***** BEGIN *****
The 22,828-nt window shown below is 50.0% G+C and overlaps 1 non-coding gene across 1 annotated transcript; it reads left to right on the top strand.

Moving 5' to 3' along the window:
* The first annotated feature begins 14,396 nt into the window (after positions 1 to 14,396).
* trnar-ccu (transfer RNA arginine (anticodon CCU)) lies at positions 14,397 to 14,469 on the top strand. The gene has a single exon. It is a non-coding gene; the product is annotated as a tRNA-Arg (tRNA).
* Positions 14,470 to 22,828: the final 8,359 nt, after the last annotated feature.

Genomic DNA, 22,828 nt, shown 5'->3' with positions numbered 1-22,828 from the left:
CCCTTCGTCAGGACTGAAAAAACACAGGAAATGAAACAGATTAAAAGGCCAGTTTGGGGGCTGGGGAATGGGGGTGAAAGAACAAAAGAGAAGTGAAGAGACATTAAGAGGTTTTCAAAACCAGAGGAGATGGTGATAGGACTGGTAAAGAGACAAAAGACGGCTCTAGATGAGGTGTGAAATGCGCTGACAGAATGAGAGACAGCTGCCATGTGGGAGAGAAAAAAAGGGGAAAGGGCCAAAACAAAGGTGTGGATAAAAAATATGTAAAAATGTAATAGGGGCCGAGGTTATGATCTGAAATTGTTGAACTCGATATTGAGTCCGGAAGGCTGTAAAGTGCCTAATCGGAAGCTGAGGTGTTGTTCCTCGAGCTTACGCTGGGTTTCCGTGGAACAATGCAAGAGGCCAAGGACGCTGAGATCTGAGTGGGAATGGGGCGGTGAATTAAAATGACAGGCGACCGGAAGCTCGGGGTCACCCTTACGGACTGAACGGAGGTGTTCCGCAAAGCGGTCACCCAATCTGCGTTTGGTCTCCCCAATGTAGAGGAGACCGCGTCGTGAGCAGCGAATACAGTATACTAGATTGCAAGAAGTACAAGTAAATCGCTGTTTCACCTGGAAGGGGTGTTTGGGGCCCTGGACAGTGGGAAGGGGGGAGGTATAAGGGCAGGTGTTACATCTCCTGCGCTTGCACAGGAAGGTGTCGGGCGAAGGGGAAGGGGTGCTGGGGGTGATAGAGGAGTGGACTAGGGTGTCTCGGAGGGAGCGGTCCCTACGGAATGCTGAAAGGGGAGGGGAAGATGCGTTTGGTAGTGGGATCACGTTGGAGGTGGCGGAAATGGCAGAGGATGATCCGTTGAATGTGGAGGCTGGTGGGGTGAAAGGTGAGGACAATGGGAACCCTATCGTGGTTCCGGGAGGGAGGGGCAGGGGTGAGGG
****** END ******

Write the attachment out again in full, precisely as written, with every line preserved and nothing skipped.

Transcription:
The 22,828-nt window shown below is 50.0% G+C and overlaps 1 non-coding gene across 1 annotated transcript; it reads left to right on the top strand.

Moving 5' to 3' along the window:
* The first annotated feature begins 14,396 nt into the window (after positions 1 to 14,396).
* trnar-ccu (transfer RNA arginine (anticodon CCU)) lies at positions 14,397 to 14,469 on the top strand. The gene has a single exon. It is a non-coding gene; the product is annotated as a tRNA-Arg (tRNA).
* Positions 14,470 to 22,828: the final 8,359 nt, after the last annotated feature.

Genomic DNA, 22,828 nt, shown 5'->3' with positions numbered 1-22,828 from the left:
CCCTTCGTCAGGACTGAAAAAACACAGGAAATGAAACAGATTAAAAGGCCAGTTTGGGGGCTGGGGAATGGGGGTGAAAGAACAAAAGAGAAGTGAAGAGACATTAAGAGGTTTTCAAAACCAGAGGAGATGGTGATAGGACTGGTAAAGAGACAAAAGACGGCTCTAGATGAGGTGTGAAATGCGCTGACAGAATGAGAGACAGCTGCCATGTGGGAGAGAAAAAAAGGGGAAAGGGCCAAAACAAAGGTGTGGATAAAAAATATGTAAAAATGTAATAGGGGCCGAGGTTATGATCTGAAATTGTTGAACTCGATATTGAGTCCGGAAGGCTGTAAAGTGCCTAATCGGAAGCTGAGGTGTTGTTCCTCGAGCTTACGCTGGGTTTCCGTGGAACAATGCAAGAGGCCAAGGACGCTGAGATCTGAGTGGGAATGGGGCGGTGAATTAAAATGACAGGCGACCGGAAGCTCGGGGTCACCCTTACGGACTGAACGGAGGTGTTCCGCAAAGCGGTCACCCAATCTGCGTTTGGTCTCCCCAATGTAGAGGAGACCGCGTCGTGAGCAGCGAATACAGTATACTAGATTGCAAGAAGTACAAGTAAATCGCTGTTTCACCTGGAAGGGGTGTTTGGGGCCCTGGACAGTGGGAAGGGGGGAGGTATAAGGGCAGGTGTTACATCTCCTGCGCTTGCACAGGAAGGTGTCGGGCGAAGGGGAAGGGGTGCTGGGGGTGATAGAGGAGTGGACTAGGGTGTCTCGGAGGGAGCGGTCCCTACGGAATGCTGAAAGGGGAGGGGAAGATGCGTTTGGTAGTGGGATCACGTTGGAGGTGGCGGAAATGGCAGAGGATGATCCGTTGAATGTGGAGGCTGGTGGGGTGAAAGGTGAGGACAATGGGAACCCTATCGTGGTTCCGGGAGGGAGGGGCAGGGGTGAGGG